Bradford had a huge advantage operating in a shotgun spread offense for most of his career. He was rarely touched under center and simply didn't overcome much adversity when compared to Clausen. When Bradford didn't have an NFL offensive line in front of him as a junior, he was very quickly injured and showed highly questionable durability.
I ask you this - do you honestly think Bradford would have been as productive if he played at Notre Dame with no offensive line, running game or defense? I doubt it. Still, Bradford is a very talented quarterback and he is certainly not entirely a product of the system or talent around him. I just need to make it clear that these different circumstances (talent, offensive scheme, etc.) are taken into account in these evaluations.
Intermediate Accuracy: I give both quarterbacks extremely high marks for their intermediate accuracy. Jimmy Clausen places the ball in front of his receiver to maximize the yards after the catch. Receivers don't have to adjust often, and Clausen shows very good touch. Bradford also has an elite level of intermediate accuracy and really excels on the out route. Not many differences here, but Clausen throws a better slant and Bradford throws a superior fade.
Deep Accuracy: I have to give Sam Bradford the edge here - however you just have to wonder how much better his accuracy would be if he had Notre Dame's offensive line; his accuracy simply won't be as good in the NFL because he won't have the passing lanes or time that he did at Oklahoma. Clausen tends to hang the ball up a bit, but that is not much of a concern to me. Bradford has Greg Maddux-type accuracy deep. Clausen is very good in this area, but again, Bradford throws a consistent deep ball and sets the receiver up to track it on time without much adjustment.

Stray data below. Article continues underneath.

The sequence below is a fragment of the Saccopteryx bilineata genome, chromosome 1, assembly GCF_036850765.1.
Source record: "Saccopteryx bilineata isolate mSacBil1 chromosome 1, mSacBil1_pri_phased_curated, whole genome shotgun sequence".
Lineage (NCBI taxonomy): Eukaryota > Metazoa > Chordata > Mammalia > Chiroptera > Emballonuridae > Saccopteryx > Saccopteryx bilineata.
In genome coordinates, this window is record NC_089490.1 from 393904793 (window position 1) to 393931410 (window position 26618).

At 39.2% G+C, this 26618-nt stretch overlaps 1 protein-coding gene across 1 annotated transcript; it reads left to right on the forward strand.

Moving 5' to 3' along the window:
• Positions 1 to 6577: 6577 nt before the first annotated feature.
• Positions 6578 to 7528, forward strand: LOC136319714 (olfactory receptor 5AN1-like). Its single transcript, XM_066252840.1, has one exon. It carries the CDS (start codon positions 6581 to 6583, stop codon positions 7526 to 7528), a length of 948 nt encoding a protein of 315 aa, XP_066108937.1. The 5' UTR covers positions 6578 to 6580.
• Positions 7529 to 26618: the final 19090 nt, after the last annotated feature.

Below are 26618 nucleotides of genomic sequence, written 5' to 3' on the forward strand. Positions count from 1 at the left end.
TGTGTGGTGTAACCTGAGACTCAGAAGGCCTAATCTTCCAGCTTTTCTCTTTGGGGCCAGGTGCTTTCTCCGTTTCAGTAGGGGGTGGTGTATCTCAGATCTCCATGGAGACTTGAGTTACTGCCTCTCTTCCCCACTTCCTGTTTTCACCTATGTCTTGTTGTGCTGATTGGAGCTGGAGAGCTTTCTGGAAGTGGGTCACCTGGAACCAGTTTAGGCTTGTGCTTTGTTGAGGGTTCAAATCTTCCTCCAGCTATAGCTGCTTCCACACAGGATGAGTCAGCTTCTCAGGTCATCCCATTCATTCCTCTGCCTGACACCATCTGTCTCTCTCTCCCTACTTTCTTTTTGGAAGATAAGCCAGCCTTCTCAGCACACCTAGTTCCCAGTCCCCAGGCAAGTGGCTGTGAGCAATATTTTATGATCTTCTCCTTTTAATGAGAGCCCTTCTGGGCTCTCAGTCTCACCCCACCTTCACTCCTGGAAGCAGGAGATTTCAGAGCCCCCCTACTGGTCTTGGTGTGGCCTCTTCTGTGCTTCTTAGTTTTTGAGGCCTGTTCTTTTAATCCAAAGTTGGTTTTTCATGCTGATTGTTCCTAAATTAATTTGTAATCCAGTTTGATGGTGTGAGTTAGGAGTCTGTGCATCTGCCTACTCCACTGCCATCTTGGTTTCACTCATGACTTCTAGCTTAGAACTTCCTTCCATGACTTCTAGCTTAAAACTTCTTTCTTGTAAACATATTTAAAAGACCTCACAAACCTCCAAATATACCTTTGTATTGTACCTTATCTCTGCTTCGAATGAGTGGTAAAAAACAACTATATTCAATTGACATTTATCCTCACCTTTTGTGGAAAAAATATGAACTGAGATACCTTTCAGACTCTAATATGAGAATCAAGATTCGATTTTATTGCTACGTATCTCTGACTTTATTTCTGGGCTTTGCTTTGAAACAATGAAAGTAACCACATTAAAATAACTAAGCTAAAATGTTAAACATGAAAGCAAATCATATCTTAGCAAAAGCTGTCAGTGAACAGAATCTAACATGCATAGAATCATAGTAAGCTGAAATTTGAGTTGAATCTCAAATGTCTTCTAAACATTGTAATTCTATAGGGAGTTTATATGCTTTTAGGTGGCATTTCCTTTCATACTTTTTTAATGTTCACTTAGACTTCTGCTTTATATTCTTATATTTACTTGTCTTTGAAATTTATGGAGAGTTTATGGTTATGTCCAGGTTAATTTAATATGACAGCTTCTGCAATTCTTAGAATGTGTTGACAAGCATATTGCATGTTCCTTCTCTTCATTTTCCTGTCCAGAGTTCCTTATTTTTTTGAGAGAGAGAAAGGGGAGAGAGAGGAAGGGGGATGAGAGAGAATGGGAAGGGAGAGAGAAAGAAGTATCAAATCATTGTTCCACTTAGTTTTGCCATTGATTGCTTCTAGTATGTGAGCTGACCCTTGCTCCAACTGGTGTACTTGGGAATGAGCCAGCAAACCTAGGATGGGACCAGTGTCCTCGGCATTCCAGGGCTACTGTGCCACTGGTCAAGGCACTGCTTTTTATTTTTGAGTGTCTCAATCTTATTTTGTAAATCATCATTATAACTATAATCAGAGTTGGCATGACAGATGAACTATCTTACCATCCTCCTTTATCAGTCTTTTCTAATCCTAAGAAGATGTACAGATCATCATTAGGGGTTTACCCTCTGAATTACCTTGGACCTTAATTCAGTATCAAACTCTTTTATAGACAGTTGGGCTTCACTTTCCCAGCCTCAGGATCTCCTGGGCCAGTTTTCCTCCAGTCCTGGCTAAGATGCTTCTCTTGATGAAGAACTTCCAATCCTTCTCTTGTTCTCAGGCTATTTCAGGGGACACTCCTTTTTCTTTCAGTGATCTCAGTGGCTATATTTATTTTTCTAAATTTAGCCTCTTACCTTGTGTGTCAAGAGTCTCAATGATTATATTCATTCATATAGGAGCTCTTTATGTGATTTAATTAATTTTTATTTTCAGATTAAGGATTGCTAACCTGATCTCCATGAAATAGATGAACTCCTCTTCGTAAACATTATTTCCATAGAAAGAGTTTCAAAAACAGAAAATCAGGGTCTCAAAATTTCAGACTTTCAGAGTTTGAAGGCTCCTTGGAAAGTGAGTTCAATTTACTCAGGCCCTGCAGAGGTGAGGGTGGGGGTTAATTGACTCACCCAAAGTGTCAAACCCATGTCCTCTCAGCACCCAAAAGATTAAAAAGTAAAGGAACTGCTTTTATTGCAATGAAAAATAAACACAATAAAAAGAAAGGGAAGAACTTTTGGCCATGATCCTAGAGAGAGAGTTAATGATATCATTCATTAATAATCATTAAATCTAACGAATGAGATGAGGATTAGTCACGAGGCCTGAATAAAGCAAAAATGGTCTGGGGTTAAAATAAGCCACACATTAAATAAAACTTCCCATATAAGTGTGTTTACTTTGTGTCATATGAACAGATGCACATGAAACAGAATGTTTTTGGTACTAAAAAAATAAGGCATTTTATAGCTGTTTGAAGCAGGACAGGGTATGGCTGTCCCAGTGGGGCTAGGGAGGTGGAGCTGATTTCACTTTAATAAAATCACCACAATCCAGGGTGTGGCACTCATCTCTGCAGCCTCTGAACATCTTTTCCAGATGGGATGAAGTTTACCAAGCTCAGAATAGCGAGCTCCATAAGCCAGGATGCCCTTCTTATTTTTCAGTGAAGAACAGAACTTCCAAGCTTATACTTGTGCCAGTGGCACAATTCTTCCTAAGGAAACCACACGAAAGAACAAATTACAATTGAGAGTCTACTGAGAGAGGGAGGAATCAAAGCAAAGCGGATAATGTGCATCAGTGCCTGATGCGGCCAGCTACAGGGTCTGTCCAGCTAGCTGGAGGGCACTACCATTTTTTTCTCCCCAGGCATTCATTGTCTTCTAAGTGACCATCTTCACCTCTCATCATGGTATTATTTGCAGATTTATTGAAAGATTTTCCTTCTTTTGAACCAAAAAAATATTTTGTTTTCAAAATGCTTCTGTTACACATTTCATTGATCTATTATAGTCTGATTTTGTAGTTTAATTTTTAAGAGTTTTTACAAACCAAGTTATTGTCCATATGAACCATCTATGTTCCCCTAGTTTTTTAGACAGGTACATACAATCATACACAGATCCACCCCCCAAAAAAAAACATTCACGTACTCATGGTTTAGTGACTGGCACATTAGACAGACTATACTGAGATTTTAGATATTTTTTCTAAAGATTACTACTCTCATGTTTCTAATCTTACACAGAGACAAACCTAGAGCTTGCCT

Arm Strength: Jimmy Clausen isn't Matt Stafford, but then again Peyton Manning doesn't have Stafford's arm either. Clausen has a very strong arm and at times he will just put the ball out on a frozen rope on the 18-yard comeback, out and post. He can fit the ball in tight windows and throws the ball with velocity without sacrificing touch. Sam Bradford has an average arm by NFL standards; he reminds me of Eli Manning. Manning can make the throws, but any Giant fan will tell you he doesn't have a strong arm. If Bradford doesn't get the ball out early, he'll struggle to fit into the tighter windows at the next level.
Decision-Making: No issues with Clausen here - he is an elite decision-maker. He had a 7:1 touchdown-intercpetion ratio in a West Coast offense as a junior, which is just incredible. He does a great job of taking what the defense gives him, but he also isn't overly conservative as a checkdown machine. Sam Bradford is a great decision-maker too, but decisions are more easily made when you have an All-Big XII offensive line blocking for you in a shotgun spread. Clausen understands how to read coverage and had great tutelage under Charlie Weis. You can spout off Bradford's statistics all you want and yes they are better than Clausen's, but there is uncertainty with Bradford here at the next level that you just don't have with Clausen.